18.05.2004 General News

KATH records 129 cancer cases since January

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Kumasi, May 18, GNA - The Radiotherapy Department of the Komfo Anokye Teaching Hospital (KATH) in Kumasi has recorded 129 cancer cases since the centre started operations in January this year. Dr Baffour Awuah, a Radiation Oncologist and Head of the department, said out of the number, 106 were females and 23 males. He was speaking at a meeting to introduce the Single Visit Approach to Cervical Cancer Prevention using Visual Inspection With Acetic Acid (VIA) and cryotherapy in Kumasi on Monday.

Consultants, directors of health services, pharmacists, family planning officials, surgeons, and community health nurses, social workers, business administrators and managers, attended the meeting. Dr Awuah said out of the 106 female cases, 43 were cervix, 20 were breast cancer cases and 43 had various others.

He said the youngest case recorded was 28 years and the oldest patient was over 80 years. "We are in the cancer age and after 40 years, if you do not die of diabetes or hypertension, you can die of cancer". Dr Awuah stressed that the centre was now concentrating on women and there was therefore the need to integrate cancer screening into family planning programmes.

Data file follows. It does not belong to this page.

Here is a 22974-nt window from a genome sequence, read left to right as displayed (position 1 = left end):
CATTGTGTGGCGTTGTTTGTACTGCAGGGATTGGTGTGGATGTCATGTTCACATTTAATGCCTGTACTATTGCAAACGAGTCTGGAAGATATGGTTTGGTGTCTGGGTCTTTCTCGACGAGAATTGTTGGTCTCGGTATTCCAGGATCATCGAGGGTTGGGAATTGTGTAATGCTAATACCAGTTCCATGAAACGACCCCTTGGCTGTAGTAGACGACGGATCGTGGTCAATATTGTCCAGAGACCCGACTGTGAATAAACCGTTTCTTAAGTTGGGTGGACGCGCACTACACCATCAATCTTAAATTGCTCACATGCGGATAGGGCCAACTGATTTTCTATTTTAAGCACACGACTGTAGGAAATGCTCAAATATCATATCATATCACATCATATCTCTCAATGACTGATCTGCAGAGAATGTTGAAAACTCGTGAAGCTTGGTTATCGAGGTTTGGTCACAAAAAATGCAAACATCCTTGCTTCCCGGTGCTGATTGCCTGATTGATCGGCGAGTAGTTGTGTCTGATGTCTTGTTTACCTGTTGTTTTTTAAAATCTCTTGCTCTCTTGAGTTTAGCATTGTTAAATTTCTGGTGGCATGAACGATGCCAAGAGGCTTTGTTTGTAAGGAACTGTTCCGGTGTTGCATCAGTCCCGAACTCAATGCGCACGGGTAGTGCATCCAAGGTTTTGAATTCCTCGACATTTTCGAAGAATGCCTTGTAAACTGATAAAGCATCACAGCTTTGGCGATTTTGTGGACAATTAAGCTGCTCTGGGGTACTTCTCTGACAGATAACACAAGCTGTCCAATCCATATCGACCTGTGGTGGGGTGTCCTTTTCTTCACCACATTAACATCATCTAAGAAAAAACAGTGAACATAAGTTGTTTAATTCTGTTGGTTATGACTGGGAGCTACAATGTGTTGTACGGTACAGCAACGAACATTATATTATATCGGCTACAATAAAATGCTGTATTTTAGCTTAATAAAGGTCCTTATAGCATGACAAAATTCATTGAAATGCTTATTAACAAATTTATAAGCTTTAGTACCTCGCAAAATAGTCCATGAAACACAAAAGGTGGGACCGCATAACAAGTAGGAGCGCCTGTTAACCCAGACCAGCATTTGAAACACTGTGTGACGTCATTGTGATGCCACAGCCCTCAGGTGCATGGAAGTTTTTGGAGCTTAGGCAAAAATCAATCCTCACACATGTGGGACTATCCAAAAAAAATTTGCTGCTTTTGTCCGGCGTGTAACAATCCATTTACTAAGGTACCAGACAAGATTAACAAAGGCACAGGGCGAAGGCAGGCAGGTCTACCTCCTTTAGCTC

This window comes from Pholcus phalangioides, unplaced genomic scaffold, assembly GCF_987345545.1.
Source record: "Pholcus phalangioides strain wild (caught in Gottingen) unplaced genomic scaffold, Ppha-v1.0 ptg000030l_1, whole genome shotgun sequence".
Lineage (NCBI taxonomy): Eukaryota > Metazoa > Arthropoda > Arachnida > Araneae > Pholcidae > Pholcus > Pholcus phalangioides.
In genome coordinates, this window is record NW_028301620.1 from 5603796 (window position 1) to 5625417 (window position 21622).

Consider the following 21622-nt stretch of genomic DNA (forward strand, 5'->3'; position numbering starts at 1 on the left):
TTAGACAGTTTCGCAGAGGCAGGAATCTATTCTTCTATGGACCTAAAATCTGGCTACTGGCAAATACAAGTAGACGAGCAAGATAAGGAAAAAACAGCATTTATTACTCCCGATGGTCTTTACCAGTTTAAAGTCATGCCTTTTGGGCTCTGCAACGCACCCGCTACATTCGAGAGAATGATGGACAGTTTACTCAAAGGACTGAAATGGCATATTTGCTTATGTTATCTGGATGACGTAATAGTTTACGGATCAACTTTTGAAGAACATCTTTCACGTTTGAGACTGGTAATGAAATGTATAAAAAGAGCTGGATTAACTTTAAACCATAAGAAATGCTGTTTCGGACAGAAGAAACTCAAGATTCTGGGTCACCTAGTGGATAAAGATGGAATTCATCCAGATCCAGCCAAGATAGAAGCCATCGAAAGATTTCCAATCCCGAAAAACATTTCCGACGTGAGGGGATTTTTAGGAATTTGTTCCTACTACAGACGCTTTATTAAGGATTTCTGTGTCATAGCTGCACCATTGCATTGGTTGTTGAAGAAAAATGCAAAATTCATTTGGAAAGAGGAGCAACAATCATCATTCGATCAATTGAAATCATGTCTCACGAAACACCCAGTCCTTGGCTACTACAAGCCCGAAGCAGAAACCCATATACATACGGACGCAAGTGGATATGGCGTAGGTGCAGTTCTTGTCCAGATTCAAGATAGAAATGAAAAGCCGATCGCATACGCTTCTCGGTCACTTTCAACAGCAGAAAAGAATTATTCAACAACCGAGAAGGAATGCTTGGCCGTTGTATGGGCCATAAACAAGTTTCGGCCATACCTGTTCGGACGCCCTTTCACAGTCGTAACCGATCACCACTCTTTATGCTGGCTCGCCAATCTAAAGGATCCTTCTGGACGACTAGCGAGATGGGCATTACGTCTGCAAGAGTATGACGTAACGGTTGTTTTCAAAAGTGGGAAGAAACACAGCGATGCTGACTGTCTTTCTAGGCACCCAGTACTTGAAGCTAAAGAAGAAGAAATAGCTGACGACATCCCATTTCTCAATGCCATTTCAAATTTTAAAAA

Professor Sydney Adadevoh, a gynaecologist and a cervicare project director of JHPIEGO Corporation, an affiliate of John Hopkins University, said the government was making efforts to integrate VIA and Cryotherapy into routine health care services.

He said 400,000 people globally die of cancer and that 80 percent of them come from the developing world with 200,000 women dying of the disease, pointing out that there was high mortality rate in the developing countries due to lack of diagnosis equipment.

Professor Adadevoh said access to sex screening and ability to sex screening were necessary because early detection of the diseases can help get it cured.

Dr Sylvia Deganus, Cervicare Project Manager, JHPIEGO, briefed the meeting on the cervicare project lessons from the Greater Accra region with reference to Amasaman and Ridge hospitals.

She said the two areas faced problems of lack of support from husbands and stressed the need to focus campaigns on the male partners. Dr Deganus said the two programmes had achieved tremendous success and that there was the need for KATH to co-ordinate its activities with the Greater Accra project to help women in Ashanti.

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